For such occasions a yard-long loaf of bread was baked, and the honour of making the first cut belonged to the highest-ranking person at the head table, who would then pass the bread down in order of rank, but always keeping for himself the “upper crust.”
The good thing about fission-generated nuclear energy is that very little fuel is needed to produce huge amounts of energy. (Two pounds of nuclear fuel could produce as much energy as 6.5 million pounds of coal, for instance!) The challenging part is that the process must be very carefully controlled. (In a nuclear reactor, control rods that absorb neutrons are moved in and out of the core to control the process.) If it isn’t controlled, the result could be a build up of pressure within the reactor. If this continues, radioactive gases might be released along with steam. It was a situation like this that happened at the Chernobyl plant in the Soviet Union in 1986, resulting in radioactive pollution that still exists today. An uncontrolled nuclear reaction can cause harmful radioactive materials (such as iodine isotopes that can cause thyroid cancer) to be released into the environment. This by-product of nuclear fission is a problem connected with nuclear power. Nuclear reactors are encased in thick layers of steel and concrete to keep radiation from escaping.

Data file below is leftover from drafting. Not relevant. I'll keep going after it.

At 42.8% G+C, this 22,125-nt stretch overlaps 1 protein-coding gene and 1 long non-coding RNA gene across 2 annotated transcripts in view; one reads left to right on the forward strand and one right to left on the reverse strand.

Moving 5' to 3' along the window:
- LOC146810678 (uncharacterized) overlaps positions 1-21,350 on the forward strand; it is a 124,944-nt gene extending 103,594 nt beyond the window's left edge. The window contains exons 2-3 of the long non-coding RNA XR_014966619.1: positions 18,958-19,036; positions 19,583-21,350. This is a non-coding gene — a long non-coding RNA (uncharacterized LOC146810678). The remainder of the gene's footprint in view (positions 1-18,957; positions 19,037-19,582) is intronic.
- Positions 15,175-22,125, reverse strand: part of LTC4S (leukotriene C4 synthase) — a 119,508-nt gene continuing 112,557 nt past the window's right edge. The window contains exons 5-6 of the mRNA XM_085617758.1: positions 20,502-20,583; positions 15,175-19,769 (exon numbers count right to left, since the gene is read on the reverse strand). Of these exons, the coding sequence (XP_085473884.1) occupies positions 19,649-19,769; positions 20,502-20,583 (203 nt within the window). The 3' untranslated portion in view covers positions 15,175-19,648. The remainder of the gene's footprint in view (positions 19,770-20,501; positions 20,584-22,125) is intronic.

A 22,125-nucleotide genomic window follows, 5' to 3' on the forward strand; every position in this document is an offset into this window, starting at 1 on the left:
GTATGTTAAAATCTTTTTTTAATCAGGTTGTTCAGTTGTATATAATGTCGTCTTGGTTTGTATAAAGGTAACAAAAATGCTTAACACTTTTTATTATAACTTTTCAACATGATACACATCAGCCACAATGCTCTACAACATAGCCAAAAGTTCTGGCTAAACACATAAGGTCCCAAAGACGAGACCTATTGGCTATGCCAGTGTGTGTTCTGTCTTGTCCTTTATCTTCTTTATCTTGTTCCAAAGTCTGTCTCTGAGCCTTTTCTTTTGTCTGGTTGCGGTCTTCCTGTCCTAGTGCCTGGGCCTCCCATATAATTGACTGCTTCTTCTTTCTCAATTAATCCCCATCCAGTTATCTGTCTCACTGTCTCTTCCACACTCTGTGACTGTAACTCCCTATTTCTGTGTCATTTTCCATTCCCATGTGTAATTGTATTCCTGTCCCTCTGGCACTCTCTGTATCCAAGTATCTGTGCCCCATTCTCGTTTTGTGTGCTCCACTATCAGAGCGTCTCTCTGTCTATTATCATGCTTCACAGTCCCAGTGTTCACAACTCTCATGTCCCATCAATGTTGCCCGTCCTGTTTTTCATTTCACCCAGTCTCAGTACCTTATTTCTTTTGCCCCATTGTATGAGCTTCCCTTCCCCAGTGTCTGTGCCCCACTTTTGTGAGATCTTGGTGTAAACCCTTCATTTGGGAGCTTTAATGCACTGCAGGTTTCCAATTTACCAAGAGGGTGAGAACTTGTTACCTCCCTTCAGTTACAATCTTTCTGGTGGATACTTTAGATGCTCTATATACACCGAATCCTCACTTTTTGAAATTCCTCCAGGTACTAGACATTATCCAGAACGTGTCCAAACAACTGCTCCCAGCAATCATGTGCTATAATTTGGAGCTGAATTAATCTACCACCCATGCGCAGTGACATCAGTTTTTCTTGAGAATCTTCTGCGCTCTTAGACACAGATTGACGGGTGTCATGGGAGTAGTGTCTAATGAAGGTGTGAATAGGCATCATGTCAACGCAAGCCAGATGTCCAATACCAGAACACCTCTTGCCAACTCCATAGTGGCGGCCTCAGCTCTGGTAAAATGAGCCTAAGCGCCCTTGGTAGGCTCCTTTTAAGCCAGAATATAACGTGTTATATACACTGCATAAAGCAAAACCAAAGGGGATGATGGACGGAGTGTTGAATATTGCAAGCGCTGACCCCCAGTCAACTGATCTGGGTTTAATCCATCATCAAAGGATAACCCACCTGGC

And because leftover nuclear fuel is highly radioactive, it must be carefully stored far away from people for decades or even centuries before it is safe again. Transporting and disposing of dangerous waste is another challenge presented by nuclear power; at present, used fuel is sealed in safety containers and buried deep underground. The nuclear process that we get our power from is called fission, where atomic nuclei that break apart produce great energy and heat. But nuclear power can also be created by a process called fusion, where atomic nuclei join together. Scientists are still working on creating a satisfactory fusion reactor. The Sun produces its great energy and heat through the nuclear fusion of its hydrogen gases.